It does seem like, at some point, Roberto Aguayo could establish himself in the NFL and live up to all the pre-draft hype. Now he has another shot at it.
Aguayo, the kicker famously drafted in the second round of the 2016 draft by the Tampa Bay Buccaneers before being shown the door after just a season, has signed a futures contract with the Los Angeles Chargers. Aguayo didn’t appear in a game last season.
We know all the possible reasons why position players flame out in the NFL. Sometimes it’s due to injuries, or not fitting a team’s scheme well enough. Maybe it’s an off-field issue. Sometimes teams just miss. There are dozens of variables associated with scouting any offensive or defensive position. For quarterbacks, it’s probably hundreds of variables. It doesn’t make sense that teams could miss so badly on a kicker. You’d think you can ascertain everything you need to know about a kicker on film.
While the Bucs trading up (!) to draft Aguayo was clearly wrong, it’s not like Aguayo wasn’t a prime kicking prospect. He declared early for the draft out of Florida State, and it made perfect sense. He was universally viewed as the best kicking prospect since Sebastian Janikowski in 2000. The Buccaneers traded up because they were worried Aguayo wouldn’t make it to them in the third round. Aguayo was a two-time Lou Groza Award winner at FSU. He made 88.5 of his field-goal attempts and all 198 extra points. It seemed like it was an easy scout. He kicked the ball far and through the uprights. Even if the Buccaneers were reaching, it was hard to believe Aguayo wouldn’t be a good kicker. Just an expensive one. It’s hard to simply miss on a kicker that bad. There aren’t nearly as many variables to consider.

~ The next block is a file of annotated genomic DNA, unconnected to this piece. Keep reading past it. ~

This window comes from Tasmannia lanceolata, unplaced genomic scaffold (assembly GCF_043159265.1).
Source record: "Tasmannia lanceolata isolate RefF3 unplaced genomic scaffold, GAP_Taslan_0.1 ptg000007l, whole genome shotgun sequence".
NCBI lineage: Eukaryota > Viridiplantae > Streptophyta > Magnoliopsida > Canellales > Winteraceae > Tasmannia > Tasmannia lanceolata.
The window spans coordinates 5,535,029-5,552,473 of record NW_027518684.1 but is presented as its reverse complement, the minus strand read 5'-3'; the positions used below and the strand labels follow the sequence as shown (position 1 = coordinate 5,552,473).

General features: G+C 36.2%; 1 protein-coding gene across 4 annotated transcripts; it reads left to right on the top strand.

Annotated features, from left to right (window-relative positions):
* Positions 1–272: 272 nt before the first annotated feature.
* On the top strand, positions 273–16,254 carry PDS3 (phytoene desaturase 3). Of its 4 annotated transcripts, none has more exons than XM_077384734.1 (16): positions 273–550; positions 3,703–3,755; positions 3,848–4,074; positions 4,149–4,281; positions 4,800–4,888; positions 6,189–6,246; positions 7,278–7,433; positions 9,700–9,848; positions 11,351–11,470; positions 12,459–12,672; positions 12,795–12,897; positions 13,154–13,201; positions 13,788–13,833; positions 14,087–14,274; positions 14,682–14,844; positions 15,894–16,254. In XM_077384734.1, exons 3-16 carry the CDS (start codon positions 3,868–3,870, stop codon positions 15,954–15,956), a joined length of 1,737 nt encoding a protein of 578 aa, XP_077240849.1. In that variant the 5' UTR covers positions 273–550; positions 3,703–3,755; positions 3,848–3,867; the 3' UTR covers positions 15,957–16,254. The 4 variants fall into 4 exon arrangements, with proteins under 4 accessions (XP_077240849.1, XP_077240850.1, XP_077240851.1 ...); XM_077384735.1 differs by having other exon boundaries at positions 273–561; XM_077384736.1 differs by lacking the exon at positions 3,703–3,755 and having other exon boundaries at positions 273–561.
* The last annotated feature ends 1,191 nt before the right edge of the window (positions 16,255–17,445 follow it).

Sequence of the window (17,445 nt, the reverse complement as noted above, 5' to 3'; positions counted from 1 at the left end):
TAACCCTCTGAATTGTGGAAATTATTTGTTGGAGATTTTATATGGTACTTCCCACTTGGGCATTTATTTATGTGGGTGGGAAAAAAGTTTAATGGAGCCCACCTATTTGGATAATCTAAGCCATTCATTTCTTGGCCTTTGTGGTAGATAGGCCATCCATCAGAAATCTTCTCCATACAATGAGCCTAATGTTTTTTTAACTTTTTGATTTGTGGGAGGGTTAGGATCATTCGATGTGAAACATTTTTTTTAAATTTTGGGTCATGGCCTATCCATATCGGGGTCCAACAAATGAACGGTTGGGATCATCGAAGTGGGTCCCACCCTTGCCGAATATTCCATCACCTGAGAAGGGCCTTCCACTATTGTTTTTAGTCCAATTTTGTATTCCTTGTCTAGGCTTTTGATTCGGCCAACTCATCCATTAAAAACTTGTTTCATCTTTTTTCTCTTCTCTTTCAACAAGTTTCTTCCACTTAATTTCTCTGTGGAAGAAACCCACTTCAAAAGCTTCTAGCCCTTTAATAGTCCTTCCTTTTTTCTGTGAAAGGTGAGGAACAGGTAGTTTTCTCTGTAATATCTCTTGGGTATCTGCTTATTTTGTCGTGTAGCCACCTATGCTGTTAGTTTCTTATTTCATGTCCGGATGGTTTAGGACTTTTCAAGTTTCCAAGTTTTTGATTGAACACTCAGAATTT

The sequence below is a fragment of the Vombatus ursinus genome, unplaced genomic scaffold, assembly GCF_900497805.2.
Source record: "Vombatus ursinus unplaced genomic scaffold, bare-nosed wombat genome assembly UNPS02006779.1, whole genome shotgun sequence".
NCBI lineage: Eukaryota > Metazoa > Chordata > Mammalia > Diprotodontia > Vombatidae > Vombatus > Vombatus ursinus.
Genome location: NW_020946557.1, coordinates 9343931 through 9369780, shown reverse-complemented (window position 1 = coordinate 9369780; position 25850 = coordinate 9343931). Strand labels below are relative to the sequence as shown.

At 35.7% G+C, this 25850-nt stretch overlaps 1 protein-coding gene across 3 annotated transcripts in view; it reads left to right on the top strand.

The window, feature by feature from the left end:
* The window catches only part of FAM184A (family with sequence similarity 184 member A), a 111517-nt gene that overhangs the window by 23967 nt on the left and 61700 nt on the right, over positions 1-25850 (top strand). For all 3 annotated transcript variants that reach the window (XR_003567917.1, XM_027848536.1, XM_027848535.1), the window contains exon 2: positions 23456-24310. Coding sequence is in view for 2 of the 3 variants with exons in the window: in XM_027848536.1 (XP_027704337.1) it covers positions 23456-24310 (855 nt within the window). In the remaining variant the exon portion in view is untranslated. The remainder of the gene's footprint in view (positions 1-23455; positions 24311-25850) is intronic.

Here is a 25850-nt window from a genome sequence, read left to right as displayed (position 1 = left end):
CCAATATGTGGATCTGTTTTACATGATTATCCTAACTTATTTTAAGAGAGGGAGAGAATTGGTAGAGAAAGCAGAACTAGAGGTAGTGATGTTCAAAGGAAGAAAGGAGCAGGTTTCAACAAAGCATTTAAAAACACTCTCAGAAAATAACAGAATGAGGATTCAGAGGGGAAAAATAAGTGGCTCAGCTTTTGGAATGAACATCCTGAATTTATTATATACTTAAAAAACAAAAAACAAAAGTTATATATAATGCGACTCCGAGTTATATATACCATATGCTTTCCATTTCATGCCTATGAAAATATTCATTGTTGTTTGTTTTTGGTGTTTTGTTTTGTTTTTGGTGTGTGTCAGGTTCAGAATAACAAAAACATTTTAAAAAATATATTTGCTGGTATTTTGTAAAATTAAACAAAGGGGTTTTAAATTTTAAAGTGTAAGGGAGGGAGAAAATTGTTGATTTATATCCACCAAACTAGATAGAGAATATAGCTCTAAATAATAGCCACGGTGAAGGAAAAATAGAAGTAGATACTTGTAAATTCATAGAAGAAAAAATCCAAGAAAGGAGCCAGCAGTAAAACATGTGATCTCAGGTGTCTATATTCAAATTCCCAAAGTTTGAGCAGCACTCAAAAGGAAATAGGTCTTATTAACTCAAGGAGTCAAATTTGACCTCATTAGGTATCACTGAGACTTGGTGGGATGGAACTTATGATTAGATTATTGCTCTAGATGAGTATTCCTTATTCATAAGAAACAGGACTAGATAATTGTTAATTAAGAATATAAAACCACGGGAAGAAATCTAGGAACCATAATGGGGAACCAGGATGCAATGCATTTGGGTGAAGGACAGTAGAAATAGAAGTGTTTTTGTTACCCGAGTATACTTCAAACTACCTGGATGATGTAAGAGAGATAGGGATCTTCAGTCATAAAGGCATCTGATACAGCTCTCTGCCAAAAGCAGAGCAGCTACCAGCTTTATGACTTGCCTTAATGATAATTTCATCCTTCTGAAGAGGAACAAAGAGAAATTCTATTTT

Perhaps the pressure was too much for Aguayo. He struggled right away in training camp as a rookie, and his draft status was always part of his story. He missed nine field goals and two extra points as a rookie. Before the 2017 season the Buccaneers cut their second-round pick from a year before. The Chicago Bears gave him a shot but he was cut at the end of preseason. The Carolina Panthers signed him to the practice squad, but cut him in December.
It’s still not hard to figure out why the Chargers would give him a shot. It has to perplex scouts that a kicker who looked so good on film in college couldn’t translate that to the NFL. That happens a lot at other positions, but kicker shouldn’t be that much of a crapshoot. Either you can kick it well or you can’t. Aguayo could, then suddenly he got to the NFL and couldn’t. It was strange.
Perhaps with the right coach or just a little more confidence, Aguayo will get his career going again. The Chargers are an interesting candidate to turn him around, considering their bad luck with kickers and close games the past few years. Perhaps playing for the Chargers, who have very few fans left after a move to Los Angeles that shouldn’t have happened, takes some of the pressure off.
If not, and Aguayo is destined to simply fade away after one bad season, he’ll end up as one of the most confusing bust stories in recent history.
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